The great philosopher John Friederick Von Schiller once said: “even the weak become stronger when they are united.” Unity is the thread line that holds the fabric of any progressive society. It is a pillar of every structure in the human relationship that has the greatest strength and value. Nations that have ignored the “principles of unity” have been history’s biggest victims through wars and political upheavals. Unity has been the source of growth and development for many people and nations around the world. Sierra Leone must learn this doctrine or else the cycle of abject poverty will painfully continue to affect so many generations to come. The value of our young democracy was founded on the principles of unity which we must be pursue, practice and exercise on every national level. For it is the lack of unity that we are so closely apart in the same territory we occupy and the same offices or institutions we share for so long. For it is the absent of unity that we see so much what makes us different than what brings us together. Through the blind eyes of bitterness and rancor, we have turned against one another and become less compassionate to the needs of the very people we took our allegiance to serve and represent. We have been misguided by the philosopher of dishonoring others to make us look good and strong. And in the process, we are losing the bigger challenges of making life better for Sierra Leoneans. Only the mighty forces of unity can break down the barriers of our division and discord. This is the road we must walk, if we are serious about nation building.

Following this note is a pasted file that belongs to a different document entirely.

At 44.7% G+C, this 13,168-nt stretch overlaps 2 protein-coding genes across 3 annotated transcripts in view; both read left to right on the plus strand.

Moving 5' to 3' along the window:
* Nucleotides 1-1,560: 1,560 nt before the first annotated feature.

Too often, we have a toxic relationships with people who oppose our views and disagree with our political parties. Many times, we see each other as enemies rather than fellow citizens working side by side under the same national flag of unity, freedom and justice. We have lost many opportunities to transform our nation into a hub of national development because we are strangled by the dark ominous clouds of suspicion, paralyzed by a phobia of political victimization and consumed by the culture of “me, myself and my family” syndrome. Instead of a genuine focus on sailing the ship of  our nation’s future into the steady waters of prosperity, we have slowly drifted away by the distraction of institutionalized corruptions, poor governance and economic stagnation. Those who enrich themselves from our national treasury leave behind a shameful legacy and deny generations the opportunities to fulfill their dreams. We have failed to build and maintain the institutions that should regulate and control the apparatus of our democratic government. Yet, we spin our political system around personalities and people who possesses individual dreams and not the strong desire to lay the bricks and foundations of progress for succeeding generations.